Professional Autonomy in Video Relay Service Interpreting by Video relay service (VRS) is a federally funded service that provides telecommunications access for deaf people. It is also a for-profit industry with guidelines that may limit the autonomy of the sign language interpreters who work in VRS settings. In this volume, Erica Alley examines how VRS interpreters, or "Communication Assistants," exercise professional autonomy despite the constraints that arise from rules and regulations established by federal agencies and corporate entities. Through interviews with VRS interpreters, Alley reveals the balance they must achieve in providing effective customer service while meeting the quantitative measures of success imposed by their employer in a highly structured call center environment. Alley considers the question of how VRS fits into the professional field of interpreting, and discovers that--regardless of the profit-focused mentality of VRS providers--interpreters make decisions with the goal of creating quality customer service experiences for deaf consumers, even if it means "breaking the rules." Her findings shed light on the decision-making process of interpreters and how their actions are governed by principles of self-care, care for colleagues, and concern for the quality of services provided. Professional Autonomy in Video Relay Service Interpreting is essential reading in interpreter education courses and interpreter training programs.
Call Number: eBook
Publication Date: 2019-05-24
Sounds Like Home: Growing up Black and Deaf in the South by Mary Herring Wright's memoir adds an important dimension to the current literature in that it is a story by and about an African American deaf child. The author recounts her experiences growing up as a deaf person in Iron Mine, North Carolina, from the 1920s through the 1940s. Her story is unique and historically significant because it provides valuable descriptive information about the faculty and staff of the North Carolina school for Black deaf and blind students from the perspective of a student as well as a student teacher. In addition, this engrossing narrative contains details about the curriculum, which included a week-long Black History celebration where students learned about important Blacks such as Madame Walker, Paul Laurence Dunbar, and George Washington Carver. It also describes the physical facilities as well as the changes in those facilities over the years. In addition, Sounds Like Home occurs over a period of time that covers two major events in American history, the Depression and World War II. Wright's account is one of enduring faith, perseverance, and optimism. Her keen observations will serve as a source of inspiration for others who are challenged in their own ways by life's obstacles.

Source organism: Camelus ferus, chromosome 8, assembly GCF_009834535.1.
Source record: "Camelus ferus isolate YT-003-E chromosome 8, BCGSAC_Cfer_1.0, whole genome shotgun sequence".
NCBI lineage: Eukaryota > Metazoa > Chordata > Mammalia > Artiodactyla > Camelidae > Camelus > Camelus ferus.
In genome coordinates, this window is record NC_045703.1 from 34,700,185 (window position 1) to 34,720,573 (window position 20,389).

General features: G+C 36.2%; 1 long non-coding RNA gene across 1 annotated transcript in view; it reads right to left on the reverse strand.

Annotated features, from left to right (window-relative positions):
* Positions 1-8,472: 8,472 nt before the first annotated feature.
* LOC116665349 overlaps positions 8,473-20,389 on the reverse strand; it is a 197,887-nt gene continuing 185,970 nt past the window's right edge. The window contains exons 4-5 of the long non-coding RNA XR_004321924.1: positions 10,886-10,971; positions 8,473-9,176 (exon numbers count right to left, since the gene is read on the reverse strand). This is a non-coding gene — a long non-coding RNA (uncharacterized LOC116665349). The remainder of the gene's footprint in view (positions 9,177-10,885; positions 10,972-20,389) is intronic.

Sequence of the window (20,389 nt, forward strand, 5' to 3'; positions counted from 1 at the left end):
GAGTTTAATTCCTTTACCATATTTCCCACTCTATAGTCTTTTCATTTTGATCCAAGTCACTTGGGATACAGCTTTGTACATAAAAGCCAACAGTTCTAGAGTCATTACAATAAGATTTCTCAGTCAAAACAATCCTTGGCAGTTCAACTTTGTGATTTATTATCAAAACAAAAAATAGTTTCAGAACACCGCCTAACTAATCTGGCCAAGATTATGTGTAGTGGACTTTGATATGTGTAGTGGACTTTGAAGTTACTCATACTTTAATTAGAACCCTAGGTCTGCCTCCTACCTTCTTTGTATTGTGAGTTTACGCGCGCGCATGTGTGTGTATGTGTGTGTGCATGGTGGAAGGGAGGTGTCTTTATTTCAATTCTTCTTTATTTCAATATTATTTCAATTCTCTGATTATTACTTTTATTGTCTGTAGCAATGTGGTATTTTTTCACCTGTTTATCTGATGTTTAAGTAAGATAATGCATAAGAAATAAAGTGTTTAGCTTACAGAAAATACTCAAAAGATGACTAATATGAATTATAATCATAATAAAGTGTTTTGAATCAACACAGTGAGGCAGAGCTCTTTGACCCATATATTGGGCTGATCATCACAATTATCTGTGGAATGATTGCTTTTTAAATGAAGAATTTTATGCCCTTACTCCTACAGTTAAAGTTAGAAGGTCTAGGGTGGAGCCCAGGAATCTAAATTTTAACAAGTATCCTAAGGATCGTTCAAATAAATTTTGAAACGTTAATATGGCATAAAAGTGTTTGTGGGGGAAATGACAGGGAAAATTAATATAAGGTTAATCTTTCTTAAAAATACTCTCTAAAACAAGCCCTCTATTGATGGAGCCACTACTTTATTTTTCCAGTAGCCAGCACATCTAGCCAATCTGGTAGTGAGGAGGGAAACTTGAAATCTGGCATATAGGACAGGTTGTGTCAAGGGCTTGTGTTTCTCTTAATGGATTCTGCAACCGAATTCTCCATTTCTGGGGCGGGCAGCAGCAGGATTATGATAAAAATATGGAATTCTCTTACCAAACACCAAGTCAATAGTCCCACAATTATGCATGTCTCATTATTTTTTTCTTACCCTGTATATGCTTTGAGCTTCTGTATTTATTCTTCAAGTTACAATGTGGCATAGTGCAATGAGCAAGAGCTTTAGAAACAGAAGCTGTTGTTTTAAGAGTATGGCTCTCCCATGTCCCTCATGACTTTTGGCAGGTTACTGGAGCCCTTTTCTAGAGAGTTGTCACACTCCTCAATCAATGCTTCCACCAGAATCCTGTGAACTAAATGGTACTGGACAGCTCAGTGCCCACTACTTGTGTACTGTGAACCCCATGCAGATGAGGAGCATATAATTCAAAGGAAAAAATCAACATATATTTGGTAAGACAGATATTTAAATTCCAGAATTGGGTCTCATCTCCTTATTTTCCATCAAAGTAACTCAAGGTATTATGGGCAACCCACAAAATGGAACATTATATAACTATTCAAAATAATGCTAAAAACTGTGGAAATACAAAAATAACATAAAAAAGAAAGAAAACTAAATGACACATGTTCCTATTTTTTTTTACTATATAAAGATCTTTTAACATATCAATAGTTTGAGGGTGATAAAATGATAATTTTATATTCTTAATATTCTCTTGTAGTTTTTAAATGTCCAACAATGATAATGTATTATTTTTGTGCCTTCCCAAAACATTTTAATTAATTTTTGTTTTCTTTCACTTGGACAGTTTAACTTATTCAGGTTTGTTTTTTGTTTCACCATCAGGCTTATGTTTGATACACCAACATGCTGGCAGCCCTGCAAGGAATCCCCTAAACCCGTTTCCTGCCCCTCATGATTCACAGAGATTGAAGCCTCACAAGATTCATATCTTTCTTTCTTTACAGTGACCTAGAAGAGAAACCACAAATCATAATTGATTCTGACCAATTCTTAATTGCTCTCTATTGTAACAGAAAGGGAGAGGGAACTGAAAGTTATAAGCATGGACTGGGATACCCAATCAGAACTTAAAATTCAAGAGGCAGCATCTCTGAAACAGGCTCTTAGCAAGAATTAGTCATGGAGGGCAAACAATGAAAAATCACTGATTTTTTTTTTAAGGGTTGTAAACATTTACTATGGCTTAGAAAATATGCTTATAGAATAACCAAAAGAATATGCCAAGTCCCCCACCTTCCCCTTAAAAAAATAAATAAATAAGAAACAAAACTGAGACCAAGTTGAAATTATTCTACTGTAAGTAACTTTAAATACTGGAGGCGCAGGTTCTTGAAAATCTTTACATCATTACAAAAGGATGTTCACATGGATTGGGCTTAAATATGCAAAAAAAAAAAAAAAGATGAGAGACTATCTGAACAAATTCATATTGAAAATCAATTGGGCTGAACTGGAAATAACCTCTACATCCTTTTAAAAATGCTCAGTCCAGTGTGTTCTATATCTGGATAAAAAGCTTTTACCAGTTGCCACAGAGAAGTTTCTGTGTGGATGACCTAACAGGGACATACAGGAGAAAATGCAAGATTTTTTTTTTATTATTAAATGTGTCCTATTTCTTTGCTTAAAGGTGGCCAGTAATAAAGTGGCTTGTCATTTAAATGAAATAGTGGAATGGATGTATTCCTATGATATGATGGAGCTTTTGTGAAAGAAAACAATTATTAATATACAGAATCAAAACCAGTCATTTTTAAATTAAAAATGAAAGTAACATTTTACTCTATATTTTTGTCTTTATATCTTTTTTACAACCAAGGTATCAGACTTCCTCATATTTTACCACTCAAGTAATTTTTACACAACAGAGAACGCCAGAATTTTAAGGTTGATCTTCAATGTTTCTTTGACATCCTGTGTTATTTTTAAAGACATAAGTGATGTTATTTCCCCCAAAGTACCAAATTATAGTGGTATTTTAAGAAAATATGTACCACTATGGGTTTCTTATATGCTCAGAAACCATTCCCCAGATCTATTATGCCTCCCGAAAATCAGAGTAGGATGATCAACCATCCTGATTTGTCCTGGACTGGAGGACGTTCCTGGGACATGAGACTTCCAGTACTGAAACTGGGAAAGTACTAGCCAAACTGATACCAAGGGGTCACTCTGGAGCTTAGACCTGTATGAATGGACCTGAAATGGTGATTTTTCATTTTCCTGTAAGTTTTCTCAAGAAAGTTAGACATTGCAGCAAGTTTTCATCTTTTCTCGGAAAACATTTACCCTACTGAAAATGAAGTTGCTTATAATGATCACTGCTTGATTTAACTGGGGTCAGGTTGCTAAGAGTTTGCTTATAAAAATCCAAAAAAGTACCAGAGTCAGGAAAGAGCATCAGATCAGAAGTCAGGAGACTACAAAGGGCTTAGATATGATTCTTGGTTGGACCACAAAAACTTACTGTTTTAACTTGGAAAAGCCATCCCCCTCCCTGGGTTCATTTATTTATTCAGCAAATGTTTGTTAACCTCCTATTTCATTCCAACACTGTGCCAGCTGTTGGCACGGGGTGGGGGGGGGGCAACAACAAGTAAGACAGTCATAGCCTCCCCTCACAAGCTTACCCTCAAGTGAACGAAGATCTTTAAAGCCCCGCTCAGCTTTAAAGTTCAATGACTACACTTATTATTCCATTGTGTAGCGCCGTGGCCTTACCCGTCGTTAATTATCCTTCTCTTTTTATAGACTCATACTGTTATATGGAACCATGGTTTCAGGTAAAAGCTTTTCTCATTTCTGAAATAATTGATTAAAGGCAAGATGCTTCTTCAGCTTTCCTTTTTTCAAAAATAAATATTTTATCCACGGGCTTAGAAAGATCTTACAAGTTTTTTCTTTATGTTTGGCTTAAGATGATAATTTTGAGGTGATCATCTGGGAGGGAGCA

Call Number: eBook
Publication Date: 1999-04-15
Between Two Worlds by In his memoir, David Sorensen explores his identity as a coda, or a child of Deaf adults. He describes his experiences with the roles often placed on codas at a young age, such as interpreter, confidant, and decision-maker. His story reveals a person seeking acceptance and belonging while straddling the Deaf and hearing worlds, and shows how he found reconciliation within himself and with both worlds. Sorensen relays the dynamics of his family life; he had a strained relationship with his father, who was an active leader and role model in the Deaf community and the Mormon Church, yet struggled to bond with his own son. Sorensen rebelled as a youth and left home as a teenager, completely detaching from the Deaf community. After struggling to establish himself as an independent adult, he discovered that he wanted to return to the Deaf world and use his ASL fluency and cultural understanding as a mental health therapist and community advocate. Now he considers himself an ambassador between the Deaf and hearing worlds, as well as between the older and younger generations of Deaf people. Between Two Worlds: My Life as a Child of Deaf Adults shares the unique experiences of a coda and passes on the rich cultural past shared by the American Deaf community.
Call Number: HQ759.912 .S67 2019
Publication Date: 2019-06-28